Former US Officials Chastise Seoul Over Treatment of N. Korean Rights Groups
By Eunjung Cho August 14, 2020
Thirteen former U.S. officials from Republican and Democratic administrations Wednesday sent an open letter to South Korean President Moon Jae-in accusing his government of "undermining North Korea's human rights movement."
Describing themselves as "deeply troubled" by a government-led campaign "aimed at undermining the North Korea human rights movement by targeting all the major organizations that work to help rescue, educate, protect and/or improve the lives of North Koreans," the ex-officials called on Moon to instead "promote human rights for North Koreans."
On Tuesday, South Korea's Unification Ministry began inspecting 25 defector-run NGOs, criticizing their failure to file necessary documentation, and announced a registration-compliance review of 64 others.
The massive probe coincides with Moon administration efforts to jump-start dialogue and economic projects with Pyongyang, which remains under strict international embargoes because of its nuclear weapons program.
The Unification Ministry recently canceled corporate licenses of two defector groups that were sending propaganda leaflets into the North. Without a license, the groups can't apply for tax exemptions or hold fundraisers.
Moon under fire
Signatories of the open letter – including Richard Allen, national security adviser for Ronald Reagan, and Robert Joseph, former undersecretary of state for arms control and international security under George W. Bush – have served every U.S. president since Richard Nixon. They called the sweeping probe "a chilling form of intimidation, as they were all clearly targeted simply for their North Korea human rights work."
"The tendency of this South Korean government led by President Moon to appease North Korea, really seems to have gotten out of control," signatory Christian Whiton, a State Department senior adviser for strategic communication during the Trump administration, told VOA Wednesday.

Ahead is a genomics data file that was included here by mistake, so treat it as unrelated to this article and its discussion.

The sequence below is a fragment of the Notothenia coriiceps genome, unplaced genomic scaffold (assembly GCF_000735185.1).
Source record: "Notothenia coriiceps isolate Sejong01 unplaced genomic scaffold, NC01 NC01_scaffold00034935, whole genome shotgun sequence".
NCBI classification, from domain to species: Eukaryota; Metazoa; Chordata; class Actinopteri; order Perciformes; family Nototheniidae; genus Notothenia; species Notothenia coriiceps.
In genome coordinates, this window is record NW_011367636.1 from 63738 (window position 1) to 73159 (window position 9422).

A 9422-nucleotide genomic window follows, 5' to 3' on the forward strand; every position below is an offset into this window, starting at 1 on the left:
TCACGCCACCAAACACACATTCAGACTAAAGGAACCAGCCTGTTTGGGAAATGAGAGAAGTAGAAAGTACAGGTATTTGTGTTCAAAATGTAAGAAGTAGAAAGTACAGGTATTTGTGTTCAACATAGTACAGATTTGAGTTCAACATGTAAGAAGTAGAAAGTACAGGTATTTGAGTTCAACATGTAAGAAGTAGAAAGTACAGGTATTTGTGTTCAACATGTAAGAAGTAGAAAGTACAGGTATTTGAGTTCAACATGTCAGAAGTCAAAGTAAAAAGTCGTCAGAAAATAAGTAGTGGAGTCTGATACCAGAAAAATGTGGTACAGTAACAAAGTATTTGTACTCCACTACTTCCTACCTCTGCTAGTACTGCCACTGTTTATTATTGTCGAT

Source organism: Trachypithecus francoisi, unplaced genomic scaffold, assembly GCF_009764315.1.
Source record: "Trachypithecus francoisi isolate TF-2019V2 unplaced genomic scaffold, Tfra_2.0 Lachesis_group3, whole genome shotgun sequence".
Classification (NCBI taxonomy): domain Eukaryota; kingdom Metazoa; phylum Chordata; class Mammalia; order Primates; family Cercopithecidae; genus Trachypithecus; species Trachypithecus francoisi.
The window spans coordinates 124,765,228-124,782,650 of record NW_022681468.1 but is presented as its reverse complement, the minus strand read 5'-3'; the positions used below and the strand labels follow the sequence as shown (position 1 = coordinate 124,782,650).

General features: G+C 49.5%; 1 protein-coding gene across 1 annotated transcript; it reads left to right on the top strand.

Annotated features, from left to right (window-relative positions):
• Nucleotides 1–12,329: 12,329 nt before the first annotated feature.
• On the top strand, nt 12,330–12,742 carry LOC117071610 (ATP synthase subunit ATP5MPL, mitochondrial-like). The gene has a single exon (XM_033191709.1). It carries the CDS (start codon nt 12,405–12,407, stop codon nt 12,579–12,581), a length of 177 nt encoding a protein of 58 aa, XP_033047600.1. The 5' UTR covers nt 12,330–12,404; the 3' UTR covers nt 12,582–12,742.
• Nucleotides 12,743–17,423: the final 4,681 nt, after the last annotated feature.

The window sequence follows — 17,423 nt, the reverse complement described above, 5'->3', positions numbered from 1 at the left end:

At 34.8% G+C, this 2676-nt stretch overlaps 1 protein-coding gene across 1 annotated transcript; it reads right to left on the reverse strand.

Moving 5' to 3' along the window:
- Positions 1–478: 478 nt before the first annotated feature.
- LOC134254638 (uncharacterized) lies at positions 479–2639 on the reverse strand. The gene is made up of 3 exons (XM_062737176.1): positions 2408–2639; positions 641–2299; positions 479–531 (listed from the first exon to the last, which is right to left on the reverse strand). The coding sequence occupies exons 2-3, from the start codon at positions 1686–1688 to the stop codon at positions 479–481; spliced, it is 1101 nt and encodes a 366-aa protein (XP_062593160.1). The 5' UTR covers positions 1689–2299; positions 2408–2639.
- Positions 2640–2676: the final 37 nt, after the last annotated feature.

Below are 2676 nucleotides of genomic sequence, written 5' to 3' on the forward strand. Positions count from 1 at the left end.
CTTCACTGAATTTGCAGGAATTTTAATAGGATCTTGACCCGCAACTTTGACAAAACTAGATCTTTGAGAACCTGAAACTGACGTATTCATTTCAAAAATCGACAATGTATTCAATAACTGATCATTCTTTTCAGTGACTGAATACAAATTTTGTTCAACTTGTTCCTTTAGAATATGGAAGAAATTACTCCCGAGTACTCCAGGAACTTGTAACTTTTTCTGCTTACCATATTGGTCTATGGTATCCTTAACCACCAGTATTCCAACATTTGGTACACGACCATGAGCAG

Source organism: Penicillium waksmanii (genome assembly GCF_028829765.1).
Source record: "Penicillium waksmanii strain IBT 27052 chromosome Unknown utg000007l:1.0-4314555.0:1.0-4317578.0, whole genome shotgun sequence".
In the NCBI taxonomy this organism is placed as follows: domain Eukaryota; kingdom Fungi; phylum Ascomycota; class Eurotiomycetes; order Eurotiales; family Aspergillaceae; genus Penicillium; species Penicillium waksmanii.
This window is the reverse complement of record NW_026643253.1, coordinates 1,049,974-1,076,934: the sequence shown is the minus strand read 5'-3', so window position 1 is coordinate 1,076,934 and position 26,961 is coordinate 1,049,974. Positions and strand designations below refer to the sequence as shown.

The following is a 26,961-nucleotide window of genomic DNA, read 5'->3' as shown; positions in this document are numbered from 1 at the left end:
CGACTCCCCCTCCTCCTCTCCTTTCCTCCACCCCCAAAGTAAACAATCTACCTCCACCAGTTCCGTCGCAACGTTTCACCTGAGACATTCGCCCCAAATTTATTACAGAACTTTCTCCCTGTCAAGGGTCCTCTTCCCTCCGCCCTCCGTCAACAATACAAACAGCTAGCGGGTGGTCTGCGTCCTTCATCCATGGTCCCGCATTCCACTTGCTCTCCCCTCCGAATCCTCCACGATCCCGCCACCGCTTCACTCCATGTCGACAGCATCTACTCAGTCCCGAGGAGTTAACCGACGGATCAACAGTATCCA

"You would expect the South Korean government to speak up for the human rights of North Koreans and protect North Koreans who make it to the South, and they seem to be doing the opposite," Whiton added. "They seem to be hurting North Koreans and those who help North Korean defectors in efforts to appease North Korea and get something out of Kim Jong Un and his government."
Signatory Roberta Cohen, former deputy assistant secretary of state for human rights, told VOA: "It's important for them to know that their actions in South Korea have consequences – that the friends of South Korea abroad believe they've gone too far.
"Here [in the U.S.], there is really a bipartisan view that this is a mistake," she added.
Speaking with VOA on Thursday, former special envoy for North Korea human rights Robert King, who also signed the letter, said "there is a legitimate concern to make sure the funds are being spent well, but doing this office inspection immediately after other things that have taken place … the whole thing has a flavor of a witch hunt."
South Korea's priorities
A source close to Moon told VOA Wednesday that the "Unification Ministry's office inspection is a regular procedure to guarantee transparent management of relevant organizations, and the ministry will continue communications with organizations as needed."
The source spoke on the condition of anonymity to candidly describe Seoul's view on the issue.
The South Korean government has repeatedly denied its recent actions are in response to North Korea's threats to damage inter-Korean ties. North Korea in June threatened to cut off ties with Seoul over the propaganda leaflets. It also blew up an inter-Korean liaison office in the border city of Kaesong in an apparent show of anger.
King said: "I think the Moon Jae-in administration is getting very concerned that the time of his term of office is beginning to run out. They're anxious to make an agreement to do something with the North. They're willing to abandon the principles of human rights."
South Korea is seeking measures to improve relations with the North, which turned sour after the second U.S.-North Korea summit in Hanoi collapsed in February 2019. The Unification Ministry is set to approve an inter-Korean barter trade of South Korea's sugar for North Korea's liquor, bypassing U.N. sanctions banning cash transfers to North Korea. Seoul also announced a plan last week to provide $10 million in food aid to North Korea through the World Food Program.
Hwanyong Kim contributed reporting from Seoul. Some information is from Reuters.
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